Don’t tell me tax abuse doesn’t screw up markets

Posted on

I have long argued that tax abuse results in messed up markets where abnormal behaviour has to take place to compensate for the absurdity of tax driven policy. Yesterday provided a perfect example. According to the FT:

Apple, the most valuable company in the world, completed the second largest bond sale of the year on Tuesday to fund its share buyback programme, as international debt markets began to reopen after a challenging start to the year.

The smartphone maker sold $12bn worth of debt across nine tranches, with maturities spanning between two and 30 years, according to several people familiar with the matter.

Let's put this in context. This is the Apple balance sheet at September last year:

Screen Shot 2016-02-17 at 07.22.27

The company has net worth in UK terms of about $119bn, although we know the stock is worth a lot more. But, $12bn is significant: 10% of the company's apparent net worth is to be spent buying back a much smaller proportion of stock. You can argue that's a pretty bizarre policy in the first instance but that's not the key point here.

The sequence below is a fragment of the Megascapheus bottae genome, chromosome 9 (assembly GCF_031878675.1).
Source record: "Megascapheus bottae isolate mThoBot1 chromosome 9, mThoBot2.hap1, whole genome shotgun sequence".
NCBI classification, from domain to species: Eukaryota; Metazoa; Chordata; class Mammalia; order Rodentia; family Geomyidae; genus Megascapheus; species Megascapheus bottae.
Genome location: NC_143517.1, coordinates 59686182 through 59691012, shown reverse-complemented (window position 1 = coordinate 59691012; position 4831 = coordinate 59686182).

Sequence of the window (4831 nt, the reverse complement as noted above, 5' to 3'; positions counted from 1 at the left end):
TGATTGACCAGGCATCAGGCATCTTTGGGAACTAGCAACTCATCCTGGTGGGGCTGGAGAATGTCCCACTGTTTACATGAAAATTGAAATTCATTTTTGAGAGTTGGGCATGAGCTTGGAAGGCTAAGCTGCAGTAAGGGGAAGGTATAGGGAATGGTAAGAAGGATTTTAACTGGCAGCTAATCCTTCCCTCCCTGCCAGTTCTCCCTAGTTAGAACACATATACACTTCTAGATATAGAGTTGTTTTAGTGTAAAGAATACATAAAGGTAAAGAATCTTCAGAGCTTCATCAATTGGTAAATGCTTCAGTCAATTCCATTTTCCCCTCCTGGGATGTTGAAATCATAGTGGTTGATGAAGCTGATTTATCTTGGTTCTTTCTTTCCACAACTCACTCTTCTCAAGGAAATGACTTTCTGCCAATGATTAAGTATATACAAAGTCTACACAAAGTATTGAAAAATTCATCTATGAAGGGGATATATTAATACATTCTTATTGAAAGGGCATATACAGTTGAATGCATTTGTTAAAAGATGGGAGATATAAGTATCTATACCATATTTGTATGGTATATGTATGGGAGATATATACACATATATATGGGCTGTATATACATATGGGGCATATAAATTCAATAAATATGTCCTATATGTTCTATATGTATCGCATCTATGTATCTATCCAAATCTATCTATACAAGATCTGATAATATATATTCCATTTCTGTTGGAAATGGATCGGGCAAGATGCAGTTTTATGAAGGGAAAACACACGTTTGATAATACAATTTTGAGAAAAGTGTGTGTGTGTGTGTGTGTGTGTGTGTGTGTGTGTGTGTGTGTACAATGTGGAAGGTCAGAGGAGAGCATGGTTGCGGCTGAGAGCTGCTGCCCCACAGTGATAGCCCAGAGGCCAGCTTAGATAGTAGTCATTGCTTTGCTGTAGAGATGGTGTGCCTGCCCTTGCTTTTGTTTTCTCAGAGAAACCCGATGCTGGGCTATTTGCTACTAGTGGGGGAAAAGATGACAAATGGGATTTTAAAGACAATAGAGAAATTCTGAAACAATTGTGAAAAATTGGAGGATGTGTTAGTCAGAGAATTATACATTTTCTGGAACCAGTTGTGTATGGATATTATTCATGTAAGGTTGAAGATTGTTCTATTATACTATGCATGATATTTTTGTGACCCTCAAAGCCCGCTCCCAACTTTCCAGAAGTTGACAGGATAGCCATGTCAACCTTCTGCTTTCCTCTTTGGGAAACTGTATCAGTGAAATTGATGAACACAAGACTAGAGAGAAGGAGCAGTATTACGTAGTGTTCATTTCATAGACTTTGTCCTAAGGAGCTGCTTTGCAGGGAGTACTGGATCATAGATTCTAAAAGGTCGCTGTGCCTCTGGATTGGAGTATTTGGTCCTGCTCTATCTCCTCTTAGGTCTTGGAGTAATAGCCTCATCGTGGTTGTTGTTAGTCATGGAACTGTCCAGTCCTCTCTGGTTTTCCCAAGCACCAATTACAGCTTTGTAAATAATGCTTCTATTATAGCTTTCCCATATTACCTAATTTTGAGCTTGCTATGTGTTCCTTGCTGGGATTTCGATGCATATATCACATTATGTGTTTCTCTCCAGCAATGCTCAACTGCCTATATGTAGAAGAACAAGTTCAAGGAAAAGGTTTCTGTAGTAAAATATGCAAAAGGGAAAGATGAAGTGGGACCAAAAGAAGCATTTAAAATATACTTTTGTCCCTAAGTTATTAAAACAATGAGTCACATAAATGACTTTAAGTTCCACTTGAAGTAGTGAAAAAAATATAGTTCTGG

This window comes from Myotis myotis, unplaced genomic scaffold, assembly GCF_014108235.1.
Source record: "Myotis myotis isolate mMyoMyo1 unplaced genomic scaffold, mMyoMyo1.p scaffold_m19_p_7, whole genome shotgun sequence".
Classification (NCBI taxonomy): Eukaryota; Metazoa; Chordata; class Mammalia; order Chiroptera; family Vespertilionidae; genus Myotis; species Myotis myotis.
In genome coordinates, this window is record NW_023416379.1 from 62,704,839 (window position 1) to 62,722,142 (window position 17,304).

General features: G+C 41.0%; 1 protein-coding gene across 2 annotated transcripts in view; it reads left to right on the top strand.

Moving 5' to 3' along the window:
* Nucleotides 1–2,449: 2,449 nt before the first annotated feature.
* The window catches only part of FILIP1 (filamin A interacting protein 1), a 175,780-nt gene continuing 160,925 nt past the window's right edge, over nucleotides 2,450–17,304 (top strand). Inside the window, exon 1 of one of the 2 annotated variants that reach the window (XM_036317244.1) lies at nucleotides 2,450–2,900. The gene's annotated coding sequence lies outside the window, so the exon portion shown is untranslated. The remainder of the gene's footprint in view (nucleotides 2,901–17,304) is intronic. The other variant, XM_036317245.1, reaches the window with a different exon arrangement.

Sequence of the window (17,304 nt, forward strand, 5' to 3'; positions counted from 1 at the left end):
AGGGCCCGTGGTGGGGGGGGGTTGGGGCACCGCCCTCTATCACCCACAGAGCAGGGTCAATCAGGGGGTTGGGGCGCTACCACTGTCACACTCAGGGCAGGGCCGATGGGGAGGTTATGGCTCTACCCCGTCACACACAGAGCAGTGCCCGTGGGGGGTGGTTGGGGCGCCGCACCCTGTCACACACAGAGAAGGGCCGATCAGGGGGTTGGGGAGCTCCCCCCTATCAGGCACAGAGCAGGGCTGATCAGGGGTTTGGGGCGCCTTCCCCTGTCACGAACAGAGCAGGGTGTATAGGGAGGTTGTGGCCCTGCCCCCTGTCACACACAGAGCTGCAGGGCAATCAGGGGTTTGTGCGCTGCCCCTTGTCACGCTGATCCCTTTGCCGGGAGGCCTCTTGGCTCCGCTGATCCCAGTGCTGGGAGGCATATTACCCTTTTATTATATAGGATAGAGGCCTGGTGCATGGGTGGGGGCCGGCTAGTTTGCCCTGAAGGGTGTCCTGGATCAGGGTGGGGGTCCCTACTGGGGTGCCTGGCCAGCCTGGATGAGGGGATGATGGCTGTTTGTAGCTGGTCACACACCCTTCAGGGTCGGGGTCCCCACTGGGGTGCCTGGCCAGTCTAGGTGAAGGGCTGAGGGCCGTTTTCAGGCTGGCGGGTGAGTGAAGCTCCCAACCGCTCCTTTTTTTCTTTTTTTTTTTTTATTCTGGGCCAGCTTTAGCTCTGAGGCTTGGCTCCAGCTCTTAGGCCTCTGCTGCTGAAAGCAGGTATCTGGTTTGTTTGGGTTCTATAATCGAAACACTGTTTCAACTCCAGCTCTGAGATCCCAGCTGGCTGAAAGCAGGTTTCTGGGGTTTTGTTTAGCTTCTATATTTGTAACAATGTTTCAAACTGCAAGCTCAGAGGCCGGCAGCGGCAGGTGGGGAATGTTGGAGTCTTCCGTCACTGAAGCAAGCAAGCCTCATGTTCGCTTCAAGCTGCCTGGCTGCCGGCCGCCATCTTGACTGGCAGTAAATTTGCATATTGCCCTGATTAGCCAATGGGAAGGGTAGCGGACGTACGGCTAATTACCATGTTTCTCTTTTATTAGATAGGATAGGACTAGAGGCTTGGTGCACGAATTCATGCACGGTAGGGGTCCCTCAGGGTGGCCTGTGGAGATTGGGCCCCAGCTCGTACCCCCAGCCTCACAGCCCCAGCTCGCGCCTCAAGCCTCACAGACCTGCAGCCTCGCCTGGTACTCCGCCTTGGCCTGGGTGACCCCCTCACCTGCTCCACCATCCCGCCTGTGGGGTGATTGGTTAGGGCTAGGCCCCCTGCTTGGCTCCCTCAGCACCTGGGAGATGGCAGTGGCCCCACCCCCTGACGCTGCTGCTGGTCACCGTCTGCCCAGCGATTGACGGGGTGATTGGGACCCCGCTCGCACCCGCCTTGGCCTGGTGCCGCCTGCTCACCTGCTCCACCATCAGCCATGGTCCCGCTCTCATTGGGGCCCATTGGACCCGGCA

That key point is that Apple is sitting on liquid assets (cash, short term and long term marketable securities) of more than $200bn and yet it is borrowing to buy back its own shares. Why? Because some of those assets are believed to be locked in tax havens and tax of up to 35% might be payable if they were brought into the US. Only $26 billion is provided for this reason in the accounts.

To the extent that tax is not provided these funds are not available to the shareholders. And if 35% was paid on them the net worth of the company might (I stress, might as opacity in the accounting does not make it possible to be sure and I am looking worst case) fall significantly, immediately giving rise to question as to the real viability of such large stock buy-backs.

Tax abuse using tax havens (and I think it fair to call that abuse, whilst making it clear it is entirely legal) does then appear to seriously distort what Apple both says of itself and how it has to behave as a consequence. If that's not tax havens screwing up markets I am not sure what is.